- $1.35M base pay
- $250k in per-game roster bonuses
- $6.75M prorated signing bonus
- $8.35M cap hit in 2022
As with Option 1, this contract restructuring would technically spread the prorated signing bonus across multiple seasons ($3M per year from 2023 to 2026), but all of it ($12M) would hit Seattle’s cap in 2023 when the contract voided.
I’m not saying this is the route Seattle will go with Bobby, just that there are multiple options that the team (and the player) can consider.
And, speaking of void years ...
Until this season, the Seahawks had never used void years in any of their player contracts. And for good reason. 2021 was an odd year though, and it made sense to break with tradition / established precedent to try to field a competitive team.
Obviously that didn’t work out as the Seahawks expected.
And the bill is about to come due.
Here is the complete list of players with void years in their current contract, along with contract details for next season (if applicable) and the eventual cost of including void years in these contracts:
* Important Note: Multiple void years spread out cap hits initially but hit the cap together once the contract voids.
- Benson Mayowa: Under contract through 2022 ($2.5M base salary + $510k in per-game roster bonuses); void years in 2023 and 2024 at $750k per; both would hit the Seahawks’ cap in 2023 ($1.5M total)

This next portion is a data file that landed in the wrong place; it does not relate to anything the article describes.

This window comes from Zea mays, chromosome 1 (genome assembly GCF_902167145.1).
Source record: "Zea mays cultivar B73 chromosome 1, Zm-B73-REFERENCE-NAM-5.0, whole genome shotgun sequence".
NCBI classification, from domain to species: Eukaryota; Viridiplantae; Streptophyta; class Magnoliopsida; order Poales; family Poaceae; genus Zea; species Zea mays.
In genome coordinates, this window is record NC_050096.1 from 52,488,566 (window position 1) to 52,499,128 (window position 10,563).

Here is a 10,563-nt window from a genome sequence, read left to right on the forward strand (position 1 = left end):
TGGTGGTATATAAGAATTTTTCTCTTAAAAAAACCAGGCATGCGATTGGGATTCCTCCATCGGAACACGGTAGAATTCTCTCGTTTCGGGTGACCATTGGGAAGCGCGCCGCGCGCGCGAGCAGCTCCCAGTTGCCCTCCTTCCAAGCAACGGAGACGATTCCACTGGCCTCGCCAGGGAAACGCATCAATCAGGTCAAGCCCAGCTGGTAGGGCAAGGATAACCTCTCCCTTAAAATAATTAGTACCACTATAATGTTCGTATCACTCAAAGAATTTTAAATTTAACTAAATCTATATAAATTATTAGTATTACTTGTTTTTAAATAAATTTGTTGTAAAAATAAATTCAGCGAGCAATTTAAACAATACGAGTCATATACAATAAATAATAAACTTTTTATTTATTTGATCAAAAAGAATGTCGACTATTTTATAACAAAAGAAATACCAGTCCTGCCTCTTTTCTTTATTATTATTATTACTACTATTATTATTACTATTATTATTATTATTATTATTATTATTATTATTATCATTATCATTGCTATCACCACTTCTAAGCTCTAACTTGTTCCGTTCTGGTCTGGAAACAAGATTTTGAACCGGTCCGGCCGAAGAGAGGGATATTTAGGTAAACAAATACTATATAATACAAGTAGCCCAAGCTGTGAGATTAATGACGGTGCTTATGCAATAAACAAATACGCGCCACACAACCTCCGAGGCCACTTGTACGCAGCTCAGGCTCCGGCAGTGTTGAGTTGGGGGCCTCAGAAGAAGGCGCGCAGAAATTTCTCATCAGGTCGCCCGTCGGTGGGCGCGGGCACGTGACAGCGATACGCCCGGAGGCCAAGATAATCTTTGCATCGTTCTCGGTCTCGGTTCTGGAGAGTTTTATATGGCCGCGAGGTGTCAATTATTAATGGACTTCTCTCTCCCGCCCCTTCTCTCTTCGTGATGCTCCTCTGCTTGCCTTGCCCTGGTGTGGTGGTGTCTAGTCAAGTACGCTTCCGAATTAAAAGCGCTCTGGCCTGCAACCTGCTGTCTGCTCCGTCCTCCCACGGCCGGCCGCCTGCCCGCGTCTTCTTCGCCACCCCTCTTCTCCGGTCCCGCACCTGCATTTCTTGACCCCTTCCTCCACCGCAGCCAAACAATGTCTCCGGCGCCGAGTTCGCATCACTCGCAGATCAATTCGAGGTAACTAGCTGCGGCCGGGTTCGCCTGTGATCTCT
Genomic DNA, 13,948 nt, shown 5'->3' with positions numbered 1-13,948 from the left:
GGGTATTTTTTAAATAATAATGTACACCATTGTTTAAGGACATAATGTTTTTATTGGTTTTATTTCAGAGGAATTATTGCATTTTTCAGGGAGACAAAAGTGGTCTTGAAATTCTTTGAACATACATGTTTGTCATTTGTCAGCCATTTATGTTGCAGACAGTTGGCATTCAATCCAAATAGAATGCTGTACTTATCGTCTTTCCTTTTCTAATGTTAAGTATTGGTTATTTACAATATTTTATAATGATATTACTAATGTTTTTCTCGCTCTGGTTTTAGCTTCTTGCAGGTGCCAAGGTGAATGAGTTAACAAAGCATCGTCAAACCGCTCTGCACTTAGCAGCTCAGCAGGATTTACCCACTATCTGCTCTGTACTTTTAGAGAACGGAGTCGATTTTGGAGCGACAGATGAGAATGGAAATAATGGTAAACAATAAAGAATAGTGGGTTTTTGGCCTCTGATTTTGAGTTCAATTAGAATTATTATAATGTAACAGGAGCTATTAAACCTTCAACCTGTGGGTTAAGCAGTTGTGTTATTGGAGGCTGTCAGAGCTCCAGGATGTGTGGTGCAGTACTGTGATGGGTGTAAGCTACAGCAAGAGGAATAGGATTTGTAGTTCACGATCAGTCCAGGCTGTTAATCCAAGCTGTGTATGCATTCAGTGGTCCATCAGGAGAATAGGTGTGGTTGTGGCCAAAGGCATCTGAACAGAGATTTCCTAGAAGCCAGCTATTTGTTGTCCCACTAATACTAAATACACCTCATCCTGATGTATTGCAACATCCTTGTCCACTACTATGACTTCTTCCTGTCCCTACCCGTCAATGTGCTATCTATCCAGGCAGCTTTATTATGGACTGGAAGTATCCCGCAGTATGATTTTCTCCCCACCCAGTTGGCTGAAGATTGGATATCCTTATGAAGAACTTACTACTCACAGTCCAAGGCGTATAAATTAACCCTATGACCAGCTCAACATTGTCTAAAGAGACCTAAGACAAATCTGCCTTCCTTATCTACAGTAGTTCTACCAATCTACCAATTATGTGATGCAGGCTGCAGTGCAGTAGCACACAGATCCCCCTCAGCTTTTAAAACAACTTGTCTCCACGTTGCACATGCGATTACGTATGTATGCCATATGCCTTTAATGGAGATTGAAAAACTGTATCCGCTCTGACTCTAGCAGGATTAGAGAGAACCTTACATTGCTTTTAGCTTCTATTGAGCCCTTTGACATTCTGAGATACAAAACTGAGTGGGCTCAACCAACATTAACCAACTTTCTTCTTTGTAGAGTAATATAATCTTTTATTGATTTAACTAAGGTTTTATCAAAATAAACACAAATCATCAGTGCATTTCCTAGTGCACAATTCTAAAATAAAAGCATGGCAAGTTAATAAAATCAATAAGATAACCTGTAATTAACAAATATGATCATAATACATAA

- Carlos Dunlap: Under contract through 2022 ($4.075M base salary + $175k roster bonus + $850k in per-game roster bonuses); void years in 2023, 2024, and 2025 at $1.4M per; total of $4.2M will hit Seattle’s cap in 2023.
- Chris Carson: Under contract through 2022 ($4.5M base salary + $425k roster bonus); void year in 2023 at $1.5M
- Duane Brown: Contract voids at the end of this season; $3.5M cap hit in 2022
- Ethan Pocic: Contract voids after this season: $1M cap hit in 2022
- Gerald Everett: Contract voids after this season; $2M cap hit in 2022
- Kerry Hyder: Under contract through 2022 ($2.425M base salary + $425k in per-game roster bonuses); $850k cap hit in 2023 when his contract voids
- Quandre Diggs: Contract voids at the end of this season; $2.525M cap hit in 2022
Add all of that up and it looks like this:
- $9.025M in 2022
- $8.05M in 2023
- $17.075M total
There are, of course, a couple caveats about the above information:
One. It is subject to change.
For example, if the Seahawks sign Quandre Diggs to a new contract, that would impact the above calculations. Likewise, if the Seahawks were to release (or trade) Chris Carson or one of the 3 D-linemen listed above, that would push their 2023 cap hits onto the 2022 cap.
Two. Per OTC, the Seahawks currently have $18,916,846 left from this year’s salary cap ... which is enough to cover the cost of the void years
That’s probably not a coincidence.